The Walking Dead Season 2: All That Remains Review
Another awesome entry in TTG's TWD series, carrying on where Lee left off as Clementine takes on the walker-fighting mantle. A little scary, a lot emotional.
A little slow, a little short.
Waking the Dead
TellTale Games returns with season 2 of the superlative The Walking Dead game, shaking its choice-based moneymaker for all that itâ€™s worth. Itâ€™s an emotional, occasionally scary, occasionally slow entry in what will likely be an exciting season.
You begin the story as Clementine, the young girl The Walking Dead Season 1â€™s player-character Lee found and then sought to protect as best he could throughout the course of the season. Sheâ€™s a little older (though barely), a little tougher, perhaps a little wiser, and sheâ€™s joined up with Omid and a very pregnant Christa (all that speculation apparently dead-on), but for various reasons she finds herself alone in the woods, looking for food, shelter, and the general accoutrements of the zombie apocalypse. Itâ€™s best to avoid any spoilers at all for a game like this, but as you can imagine, she soon finds other people, trouble, andâ€” walkers.
It carries on the themes from the first season (and its namesake, Robert Kirkmanâ€™s graphic novels): people are sort of awful, though occasionally kind, and that they are the true threat in a zombie apocalypse, not the zombies themselves.
If youâ€™re looking for return characters from Season 1, itâ€™s probably best to remind yourself that most of them are dead (spoiler alert?)â€” this story is now Clementineâ€™s.
The game can be started from a previous save file, whether youâ€™ve played through TWD Season 1 and/or the 400 Days DLC. If not, the game warns you, it will randomly choose for you.Â Iâ€™ll be honest, I meant to replay Season 1 before I began Season 2 and never got to it, but the game will helpfully review your major choices for you in a dramatic PREVIOUSLY ON cutsceneâ€” at least the ones that seem to immediately impact your particular play through.
At its heart, The Walking Dead is an interactive story, which is not to be confused with not being a game. It retains the elements of TellTaleâ€™s LucasArts backgroundâ€” the gathering of items to occasionally combine them, but itâ€™s mostly about the way people communicate with each other, the silences in conversations, and the things people do and do not say.Â TTG games are also about choice, and the familiar text box in the top corner stays the same, though itâ€™s still often hard to tell what will have resonance and what wonâ€™t, and even a subtle, â€œSheâ€™ll remember that,â€ in the corner might mean very little game-wise except to taunt your conscience. TTG has made very few changes to the gameplay of the first season, with a few notable examples: in some combat sequences thereâ€™s now a massive red arrow to prompt you to move quickly in one direction or another (Quantic Dream-style). Itâ€™s slightly exhilarating and not an unwelcome change to the first game. The occasional quicktime events are there too, but except for moments when youâ€™re like me and the E-key is suddenly elusive, none of these are distracting or even all that notable. The map is a little clunky in terms of moving around (like youâ€™ll want to know why that particular patch of grass is so box-shaped and why you canâ€™t angle your way around it), but nobodyâ€™s coming to this game for parkour.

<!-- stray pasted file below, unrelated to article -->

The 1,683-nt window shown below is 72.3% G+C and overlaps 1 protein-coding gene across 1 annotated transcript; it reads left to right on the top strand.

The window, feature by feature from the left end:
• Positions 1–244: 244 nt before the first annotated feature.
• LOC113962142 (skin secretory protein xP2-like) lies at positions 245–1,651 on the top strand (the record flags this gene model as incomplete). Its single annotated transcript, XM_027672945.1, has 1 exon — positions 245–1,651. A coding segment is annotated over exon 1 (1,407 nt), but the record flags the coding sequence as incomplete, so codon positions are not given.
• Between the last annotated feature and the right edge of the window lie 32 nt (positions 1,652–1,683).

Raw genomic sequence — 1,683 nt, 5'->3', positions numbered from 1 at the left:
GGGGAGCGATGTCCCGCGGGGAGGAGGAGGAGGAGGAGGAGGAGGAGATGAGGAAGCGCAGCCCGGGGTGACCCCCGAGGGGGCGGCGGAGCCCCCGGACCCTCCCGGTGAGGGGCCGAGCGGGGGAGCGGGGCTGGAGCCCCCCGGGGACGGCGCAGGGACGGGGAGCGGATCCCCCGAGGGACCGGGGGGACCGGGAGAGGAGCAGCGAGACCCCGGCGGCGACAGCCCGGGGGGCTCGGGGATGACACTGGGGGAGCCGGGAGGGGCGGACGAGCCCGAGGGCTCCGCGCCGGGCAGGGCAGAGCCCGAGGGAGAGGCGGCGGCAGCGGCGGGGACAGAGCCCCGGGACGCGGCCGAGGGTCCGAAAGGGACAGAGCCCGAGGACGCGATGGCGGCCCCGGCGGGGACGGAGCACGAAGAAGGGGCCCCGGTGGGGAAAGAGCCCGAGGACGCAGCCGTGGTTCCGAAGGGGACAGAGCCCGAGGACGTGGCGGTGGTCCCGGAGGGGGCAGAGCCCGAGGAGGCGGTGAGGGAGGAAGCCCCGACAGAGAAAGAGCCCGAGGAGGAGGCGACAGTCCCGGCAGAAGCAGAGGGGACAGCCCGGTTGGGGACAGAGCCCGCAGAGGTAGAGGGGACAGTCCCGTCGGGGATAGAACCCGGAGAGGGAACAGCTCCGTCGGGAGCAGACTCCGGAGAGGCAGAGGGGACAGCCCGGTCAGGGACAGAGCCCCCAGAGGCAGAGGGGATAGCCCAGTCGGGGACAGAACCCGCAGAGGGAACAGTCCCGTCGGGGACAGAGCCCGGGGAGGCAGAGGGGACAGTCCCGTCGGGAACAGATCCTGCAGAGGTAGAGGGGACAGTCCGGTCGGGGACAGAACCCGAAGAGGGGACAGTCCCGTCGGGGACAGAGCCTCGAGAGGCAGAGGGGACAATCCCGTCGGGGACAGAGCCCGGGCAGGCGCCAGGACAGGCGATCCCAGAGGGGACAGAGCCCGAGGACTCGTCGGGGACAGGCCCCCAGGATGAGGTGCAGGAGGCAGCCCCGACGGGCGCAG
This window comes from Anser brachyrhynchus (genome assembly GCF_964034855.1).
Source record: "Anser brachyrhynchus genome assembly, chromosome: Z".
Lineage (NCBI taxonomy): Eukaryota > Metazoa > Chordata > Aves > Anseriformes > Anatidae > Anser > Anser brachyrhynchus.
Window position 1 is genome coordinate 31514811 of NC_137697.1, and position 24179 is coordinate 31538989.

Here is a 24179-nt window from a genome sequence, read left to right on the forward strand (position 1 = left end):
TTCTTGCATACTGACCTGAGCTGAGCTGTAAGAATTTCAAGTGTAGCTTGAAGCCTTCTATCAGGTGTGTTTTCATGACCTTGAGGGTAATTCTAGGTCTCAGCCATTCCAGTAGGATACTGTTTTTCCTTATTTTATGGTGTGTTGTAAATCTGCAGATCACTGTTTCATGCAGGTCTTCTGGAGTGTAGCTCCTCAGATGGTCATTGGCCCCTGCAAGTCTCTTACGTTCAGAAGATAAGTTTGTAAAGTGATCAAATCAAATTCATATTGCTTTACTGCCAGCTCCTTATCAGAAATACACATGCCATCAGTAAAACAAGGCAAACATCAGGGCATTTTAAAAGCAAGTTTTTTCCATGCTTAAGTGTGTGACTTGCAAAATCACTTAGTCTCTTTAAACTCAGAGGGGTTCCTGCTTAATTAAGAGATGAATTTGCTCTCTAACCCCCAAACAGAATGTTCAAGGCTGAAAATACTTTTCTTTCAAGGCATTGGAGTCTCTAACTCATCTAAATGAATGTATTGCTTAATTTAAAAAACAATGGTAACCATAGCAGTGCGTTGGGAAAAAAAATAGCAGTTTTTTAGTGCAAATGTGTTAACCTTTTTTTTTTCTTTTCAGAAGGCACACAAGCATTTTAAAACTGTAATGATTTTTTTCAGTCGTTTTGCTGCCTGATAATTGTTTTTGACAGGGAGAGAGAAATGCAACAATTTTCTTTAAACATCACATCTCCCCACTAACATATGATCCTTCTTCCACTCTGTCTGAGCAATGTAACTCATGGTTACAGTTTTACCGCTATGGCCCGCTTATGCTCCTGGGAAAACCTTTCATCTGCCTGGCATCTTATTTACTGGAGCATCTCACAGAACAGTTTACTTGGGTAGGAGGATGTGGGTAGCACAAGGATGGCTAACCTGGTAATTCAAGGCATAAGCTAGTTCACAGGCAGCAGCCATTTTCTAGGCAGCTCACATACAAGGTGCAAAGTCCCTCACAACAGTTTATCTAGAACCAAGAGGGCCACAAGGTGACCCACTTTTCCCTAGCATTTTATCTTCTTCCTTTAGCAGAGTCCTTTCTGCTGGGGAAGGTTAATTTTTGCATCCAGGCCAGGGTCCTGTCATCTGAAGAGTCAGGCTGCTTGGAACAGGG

Graphics & Sound
It looks great and it sounds great, and itâ€™s really the superb voice acting that makes TellTaleâ€™s dialogue sing. Melissa Hutchison returns as Clementine, and sheâ€™s suitably older and harder-sounding. (As a side note, she’s also an incredibly awesome person, so if you see (stalk?) her like I might have done at Dragon Con 2013, try to stop and say hi to her.)Â The rest of the cast is great too and goes a long way in selling the fact that while people in a zombie apocalypse might be awful, theyâ€™re still people. The graphics echo the ones in Kirkmanâ€™s graphic novels, but the game seems to draw inspiration from those rather than using them as a guide.